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Physical Chemistry I

This course will teach you the fundamentals of thermodynamics. Thermodynamics is the study of energy and its transformations. Energy is a physical property that can be converted from one form to another in order to perform work. For example, a stone rolling down a hill is converting gravitational potential energy into the kinetic energy of motion. Thermodynamics can be applied to systems we use every day—such as, for example, heat pumps and refrigerators, internal combustion engines, batterie...

Topics: Chemistry
Cost: Free

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Overview

Description

This course will teach you the fundamentals of thermodynamics. Thermodynamics is the study of energy and its transformations. Energy is a physical property that can be converted from one form to another in order to perform work. For example, a stone rolling down a hill is converting gravitational potential energy into the kinetic energy of motion. Thermodynamics can be applied to systems we use every day—such as, for example, heat pumps and refrigerators, internal combustion engines, batteries, and both electrical and mechanical power generators. An awareness of thermodynamics will help you examine other concepts involving chemical processes more quickly and will enable you to understand why many physical phenomena (such as automobile engines or chemical explosives) work the way they do. The knowledge you will gain in this course also will help you determine how much work an object can put out and predict how to optimize an object’s operation.In this course, you will learn about the laws of thermodynamics; thermodynamic principles; ideal and real gases; the phases of matter; and equations of state and state changes. You also will explore kinetic molecular theory and statistical mechanics, fields that relate the atomic-level motion of the high number of small particles that make up a system to the average thermodynamic behavior of the system as a whole.In this course, you will concentrate on the large-scale, bulk properties of systems that can be described using the principles of classical mechanics. In addition to these large-scale properties, there also are many systems in which small-scale, quantum-mechanical effects influence or dominate the behavior of the system as a whole. These quantum-mechanical systems will be explored in Saylor’sCHEM106: Physical Chemistry II.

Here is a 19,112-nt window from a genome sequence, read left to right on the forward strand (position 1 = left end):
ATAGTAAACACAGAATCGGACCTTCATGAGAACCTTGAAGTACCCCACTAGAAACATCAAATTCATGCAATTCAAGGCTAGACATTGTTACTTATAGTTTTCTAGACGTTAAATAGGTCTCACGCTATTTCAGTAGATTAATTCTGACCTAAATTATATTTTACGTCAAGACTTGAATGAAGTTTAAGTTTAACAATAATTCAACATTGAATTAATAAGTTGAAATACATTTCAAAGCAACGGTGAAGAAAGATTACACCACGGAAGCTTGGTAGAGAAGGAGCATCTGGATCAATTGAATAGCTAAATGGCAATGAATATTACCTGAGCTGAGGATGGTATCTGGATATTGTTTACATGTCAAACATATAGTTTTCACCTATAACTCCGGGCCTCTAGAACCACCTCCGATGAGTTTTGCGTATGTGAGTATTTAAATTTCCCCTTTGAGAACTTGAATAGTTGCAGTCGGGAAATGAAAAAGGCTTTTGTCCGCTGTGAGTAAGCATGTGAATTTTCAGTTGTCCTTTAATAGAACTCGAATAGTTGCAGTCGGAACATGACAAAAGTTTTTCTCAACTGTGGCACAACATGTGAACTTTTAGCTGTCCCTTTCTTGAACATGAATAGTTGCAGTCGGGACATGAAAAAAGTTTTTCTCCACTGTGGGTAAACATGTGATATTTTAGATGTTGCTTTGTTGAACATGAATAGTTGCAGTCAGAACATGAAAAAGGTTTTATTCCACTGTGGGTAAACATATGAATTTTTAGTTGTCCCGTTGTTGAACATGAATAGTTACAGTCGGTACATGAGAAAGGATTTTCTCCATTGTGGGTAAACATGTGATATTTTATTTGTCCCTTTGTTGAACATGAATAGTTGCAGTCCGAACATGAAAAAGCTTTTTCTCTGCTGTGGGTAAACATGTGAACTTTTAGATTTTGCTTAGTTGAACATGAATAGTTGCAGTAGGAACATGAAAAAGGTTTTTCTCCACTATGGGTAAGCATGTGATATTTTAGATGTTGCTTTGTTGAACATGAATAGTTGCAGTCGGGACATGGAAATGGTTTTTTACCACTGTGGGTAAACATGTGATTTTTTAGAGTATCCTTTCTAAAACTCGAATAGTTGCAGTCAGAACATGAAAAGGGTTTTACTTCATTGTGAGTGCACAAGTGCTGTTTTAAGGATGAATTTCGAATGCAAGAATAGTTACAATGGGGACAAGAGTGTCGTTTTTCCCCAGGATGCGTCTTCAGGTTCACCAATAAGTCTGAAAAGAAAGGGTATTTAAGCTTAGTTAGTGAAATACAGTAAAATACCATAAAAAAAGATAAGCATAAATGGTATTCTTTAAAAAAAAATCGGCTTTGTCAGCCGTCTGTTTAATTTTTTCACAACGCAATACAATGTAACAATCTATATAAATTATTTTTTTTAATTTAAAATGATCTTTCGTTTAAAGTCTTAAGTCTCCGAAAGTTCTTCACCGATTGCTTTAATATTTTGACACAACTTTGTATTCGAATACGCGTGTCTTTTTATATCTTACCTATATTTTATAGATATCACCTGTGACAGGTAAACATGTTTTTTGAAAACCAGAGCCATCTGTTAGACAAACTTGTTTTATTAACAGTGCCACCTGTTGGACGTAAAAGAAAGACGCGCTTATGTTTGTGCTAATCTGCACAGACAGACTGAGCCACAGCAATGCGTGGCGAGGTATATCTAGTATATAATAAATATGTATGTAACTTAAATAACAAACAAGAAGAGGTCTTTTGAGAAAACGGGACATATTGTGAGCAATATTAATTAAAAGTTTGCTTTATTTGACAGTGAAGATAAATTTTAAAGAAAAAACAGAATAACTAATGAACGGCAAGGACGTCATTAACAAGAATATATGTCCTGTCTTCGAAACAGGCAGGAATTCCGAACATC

Details

  • Days of the Week: Monday, Tuesday, Wednesday, Thursday, Friday, Saturday, Sunday
  • Level of Difficulty: Beginner
  • Size: One-on-One
  • Cost: Free
  • Institution: Saylor
  • Topics: Chemistry

Provider Overview

About Saylor: The mission of the Saylor Foundation is to make education freely available to all. Guided by the belief that technology has the potential to circumvent barriers that prevent many individuals from participating in traditional schooling models, the Foundation is committed to developing and advancing inventive and effective ways of harnessing technology in order to drive the cost of education down to zero

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